There was a spectacular shooting incident in Pennsylvania this week. A disgruntled man walked up to a council meeting in Ross Township and opened fire. Two died at the scene, one more victim died later at the hospital and two more were wounded.

When authorities arrested the suspect, the suspect reportedly told them: “I wish I killed more of them!”

It’s a hell of a story. But when you arrived at the bottom of that story by the Wilkes-Barre Times-Leader, what kind of ad did you find?

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Not appropriate.

It’s been fixed now, of course. Thanks to my anonymous tipster for the screencap.

It’d be easy to blame this on contextual algorithms that place ads on some web sites. Like, for example, this one the Hartford Courant had on its web site even four hours after the Newtown shootings in Connecticut last winter.

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But I’m sure you remember three similar instances that affected print presentations.

The most spectacular happened in my former newspaper, the Herald of Rock Hill, S.C. Dominating the jump page covering the shootings was a giant ad for a local joint pushing Smith & Wesson for Christmas.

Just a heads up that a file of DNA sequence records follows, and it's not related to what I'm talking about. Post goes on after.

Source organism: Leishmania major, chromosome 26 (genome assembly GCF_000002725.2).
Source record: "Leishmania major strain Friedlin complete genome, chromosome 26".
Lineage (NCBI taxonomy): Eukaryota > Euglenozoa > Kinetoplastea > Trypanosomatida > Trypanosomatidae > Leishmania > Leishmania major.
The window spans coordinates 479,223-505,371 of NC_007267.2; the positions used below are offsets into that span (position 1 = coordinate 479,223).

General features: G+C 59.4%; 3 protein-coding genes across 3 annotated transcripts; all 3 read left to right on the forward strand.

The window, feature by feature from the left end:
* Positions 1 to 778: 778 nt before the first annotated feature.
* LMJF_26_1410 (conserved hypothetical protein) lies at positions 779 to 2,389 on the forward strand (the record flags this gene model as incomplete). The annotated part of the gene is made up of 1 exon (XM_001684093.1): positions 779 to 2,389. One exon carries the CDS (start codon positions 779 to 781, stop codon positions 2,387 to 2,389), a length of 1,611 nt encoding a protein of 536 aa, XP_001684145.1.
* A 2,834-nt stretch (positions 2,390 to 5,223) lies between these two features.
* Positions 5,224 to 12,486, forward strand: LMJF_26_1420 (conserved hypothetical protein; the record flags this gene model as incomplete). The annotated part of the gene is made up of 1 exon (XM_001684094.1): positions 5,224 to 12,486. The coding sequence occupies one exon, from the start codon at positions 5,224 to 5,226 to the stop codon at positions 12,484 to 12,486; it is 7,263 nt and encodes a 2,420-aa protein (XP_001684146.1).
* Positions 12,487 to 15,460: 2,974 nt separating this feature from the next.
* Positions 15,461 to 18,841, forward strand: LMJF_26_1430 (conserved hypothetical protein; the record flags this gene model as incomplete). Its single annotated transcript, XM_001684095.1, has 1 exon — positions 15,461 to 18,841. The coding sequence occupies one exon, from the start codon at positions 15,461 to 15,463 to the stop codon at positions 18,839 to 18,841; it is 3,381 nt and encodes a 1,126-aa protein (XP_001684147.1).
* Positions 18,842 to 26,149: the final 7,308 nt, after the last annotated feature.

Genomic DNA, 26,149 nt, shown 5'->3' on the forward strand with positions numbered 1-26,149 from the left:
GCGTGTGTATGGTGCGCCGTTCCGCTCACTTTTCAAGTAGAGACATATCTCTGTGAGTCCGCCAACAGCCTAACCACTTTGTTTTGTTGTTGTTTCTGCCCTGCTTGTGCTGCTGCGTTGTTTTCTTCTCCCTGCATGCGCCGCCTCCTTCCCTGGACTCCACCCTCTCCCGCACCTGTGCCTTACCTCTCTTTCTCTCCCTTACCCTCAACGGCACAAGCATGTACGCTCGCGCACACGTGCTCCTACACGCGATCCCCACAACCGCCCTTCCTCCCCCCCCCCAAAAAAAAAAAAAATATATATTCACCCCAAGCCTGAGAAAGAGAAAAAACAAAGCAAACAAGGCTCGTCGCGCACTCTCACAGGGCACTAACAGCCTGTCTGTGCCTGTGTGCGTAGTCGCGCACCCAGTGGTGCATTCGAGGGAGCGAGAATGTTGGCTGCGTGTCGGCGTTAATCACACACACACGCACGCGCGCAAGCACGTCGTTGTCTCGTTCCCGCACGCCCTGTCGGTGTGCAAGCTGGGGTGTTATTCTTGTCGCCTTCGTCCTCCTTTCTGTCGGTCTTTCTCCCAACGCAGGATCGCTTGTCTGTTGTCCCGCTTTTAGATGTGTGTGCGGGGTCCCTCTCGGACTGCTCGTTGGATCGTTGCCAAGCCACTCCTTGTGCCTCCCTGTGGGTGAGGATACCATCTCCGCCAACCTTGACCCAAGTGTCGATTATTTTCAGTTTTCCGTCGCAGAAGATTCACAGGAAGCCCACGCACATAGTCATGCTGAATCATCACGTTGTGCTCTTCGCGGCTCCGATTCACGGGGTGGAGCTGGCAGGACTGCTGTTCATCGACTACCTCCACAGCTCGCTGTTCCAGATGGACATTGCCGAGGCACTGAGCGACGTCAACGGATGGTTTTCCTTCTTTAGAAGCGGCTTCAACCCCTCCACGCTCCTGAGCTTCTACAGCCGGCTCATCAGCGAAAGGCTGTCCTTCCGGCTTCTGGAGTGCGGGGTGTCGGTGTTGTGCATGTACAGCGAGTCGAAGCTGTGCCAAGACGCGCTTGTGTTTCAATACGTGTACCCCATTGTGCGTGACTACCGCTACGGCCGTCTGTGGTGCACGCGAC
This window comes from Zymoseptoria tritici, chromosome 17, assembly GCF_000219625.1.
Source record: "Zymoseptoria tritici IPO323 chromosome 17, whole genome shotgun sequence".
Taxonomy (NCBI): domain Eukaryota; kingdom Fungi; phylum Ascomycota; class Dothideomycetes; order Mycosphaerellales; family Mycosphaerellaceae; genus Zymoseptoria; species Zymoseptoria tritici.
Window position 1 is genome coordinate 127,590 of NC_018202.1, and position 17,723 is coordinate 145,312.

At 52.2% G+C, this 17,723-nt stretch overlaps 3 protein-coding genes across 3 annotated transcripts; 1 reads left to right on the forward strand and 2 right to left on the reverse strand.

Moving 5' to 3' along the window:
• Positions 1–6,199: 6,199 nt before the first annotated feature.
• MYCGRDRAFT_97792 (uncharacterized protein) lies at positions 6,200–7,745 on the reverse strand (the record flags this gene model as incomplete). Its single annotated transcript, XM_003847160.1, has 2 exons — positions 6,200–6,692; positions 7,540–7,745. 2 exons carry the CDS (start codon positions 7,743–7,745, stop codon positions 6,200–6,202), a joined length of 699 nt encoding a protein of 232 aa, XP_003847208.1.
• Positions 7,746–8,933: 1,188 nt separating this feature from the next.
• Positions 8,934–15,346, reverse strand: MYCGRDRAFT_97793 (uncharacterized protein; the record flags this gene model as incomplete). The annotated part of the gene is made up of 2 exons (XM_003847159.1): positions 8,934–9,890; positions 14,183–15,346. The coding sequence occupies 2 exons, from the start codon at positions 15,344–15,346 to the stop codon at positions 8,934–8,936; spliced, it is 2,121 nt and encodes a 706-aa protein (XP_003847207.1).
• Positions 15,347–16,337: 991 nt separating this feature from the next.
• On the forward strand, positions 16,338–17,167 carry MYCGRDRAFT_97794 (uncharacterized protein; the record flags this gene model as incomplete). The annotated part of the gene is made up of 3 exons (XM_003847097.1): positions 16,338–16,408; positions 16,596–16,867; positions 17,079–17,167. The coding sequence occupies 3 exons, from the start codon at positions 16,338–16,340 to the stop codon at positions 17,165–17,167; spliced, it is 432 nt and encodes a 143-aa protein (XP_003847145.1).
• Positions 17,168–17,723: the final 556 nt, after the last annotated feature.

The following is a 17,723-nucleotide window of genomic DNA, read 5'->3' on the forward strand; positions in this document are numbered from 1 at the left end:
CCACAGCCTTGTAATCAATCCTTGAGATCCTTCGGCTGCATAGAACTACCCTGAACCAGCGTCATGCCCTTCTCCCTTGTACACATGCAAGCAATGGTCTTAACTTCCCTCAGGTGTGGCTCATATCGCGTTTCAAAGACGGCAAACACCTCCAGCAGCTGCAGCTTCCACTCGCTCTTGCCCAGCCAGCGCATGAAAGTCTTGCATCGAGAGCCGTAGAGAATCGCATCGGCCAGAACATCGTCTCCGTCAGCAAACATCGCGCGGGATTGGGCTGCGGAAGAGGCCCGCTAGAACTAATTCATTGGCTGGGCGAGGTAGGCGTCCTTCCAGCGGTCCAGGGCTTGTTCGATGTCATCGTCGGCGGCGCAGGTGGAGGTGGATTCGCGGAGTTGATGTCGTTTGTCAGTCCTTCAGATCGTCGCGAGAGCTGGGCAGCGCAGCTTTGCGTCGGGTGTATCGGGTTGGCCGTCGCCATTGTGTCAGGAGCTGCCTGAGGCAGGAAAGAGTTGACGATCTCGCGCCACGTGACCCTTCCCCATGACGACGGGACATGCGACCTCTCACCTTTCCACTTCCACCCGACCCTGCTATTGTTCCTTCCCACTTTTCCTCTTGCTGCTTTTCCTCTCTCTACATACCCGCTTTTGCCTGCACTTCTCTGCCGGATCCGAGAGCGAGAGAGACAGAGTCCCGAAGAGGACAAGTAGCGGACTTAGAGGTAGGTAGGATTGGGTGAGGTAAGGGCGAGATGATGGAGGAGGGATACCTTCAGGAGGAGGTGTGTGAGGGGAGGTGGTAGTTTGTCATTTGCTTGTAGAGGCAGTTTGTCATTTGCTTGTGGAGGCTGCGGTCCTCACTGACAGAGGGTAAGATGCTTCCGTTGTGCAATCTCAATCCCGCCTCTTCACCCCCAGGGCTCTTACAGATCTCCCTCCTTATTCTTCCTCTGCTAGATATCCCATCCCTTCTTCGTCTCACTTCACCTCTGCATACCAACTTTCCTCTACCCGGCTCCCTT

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The editor of the paper later issued an apology.

The Allentown Morning Call featured a huge gun ad on the front page of its inside news section the next day.

And a month later, the Advocate of Samford, Conn., ran a story about kids returning to school after the tragedy. What was the big ad on the jump page? You guessed it.

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Common sense, people. Get some.

(By the way, a young reporter for the Pocono Record didn’t just witness the Pennsylvania shootings, he was forced to crawl out of the carnage. His first-person account is a must-read.)

…To that same old place that you laughed about

The story on page one of Sunday’s News Times of Danbury, Conn.: How heroin has made a comeback in the area and throughout the Northeast.

The headline:

Heroin, purer, cheaper, makes a return

The unfortunate placement:

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Next to a balloon that appears to welcome it back.

Thanks to management consultant, motivational speaker and author Russell White for the tip.

Find more awkward and amusing juxtapositions here.